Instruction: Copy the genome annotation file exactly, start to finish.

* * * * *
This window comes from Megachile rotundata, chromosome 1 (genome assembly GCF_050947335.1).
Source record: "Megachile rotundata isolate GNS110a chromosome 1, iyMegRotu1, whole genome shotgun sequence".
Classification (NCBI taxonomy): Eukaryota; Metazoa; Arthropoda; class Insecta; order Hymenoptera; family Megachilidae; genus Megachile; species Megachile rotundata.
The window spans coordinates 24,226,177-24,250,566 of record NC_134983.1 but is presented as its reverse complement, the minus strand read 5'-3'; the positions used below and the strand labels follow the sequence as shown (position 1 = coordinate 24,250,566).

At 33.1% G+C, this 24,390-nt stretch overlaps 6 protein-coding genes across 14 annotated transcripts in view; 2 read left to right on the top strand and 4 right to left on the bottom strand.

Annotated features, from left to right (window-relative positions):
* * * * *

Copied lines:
This window comes from Megachile rotundata, chromosome 1 (genome assembly GCF_050947335.1).
Source record: "Megachile rotundata isolate GNS110a chromosome 1, iyMegRotu1, whole genome shotgun sequence".
Classification (NCBI taxonomy): Eukaryota; Metazoa; Arthropoda; class Insecta; order Hymenoptera; family Megachilidae; genus Megachile; species Megachile rotundata.
The window spans coordinates 24,226,177-24,250,566 of record NC_134983.1 but is presented as its reverse complement, the minus strand read 5'-3'; the positions used below and the strand labels follow the sequence as shown (position 1 = coordinate 24,250,566).

At 33.1% G+C, this 24,390-nt stretch overlaps 6 protein-coding genes across 14 annotated transcripts in view; 2 read left to right on the top strand and 4 right to left on the bottom strand.

Annotated features, from left to right (window-relative positions):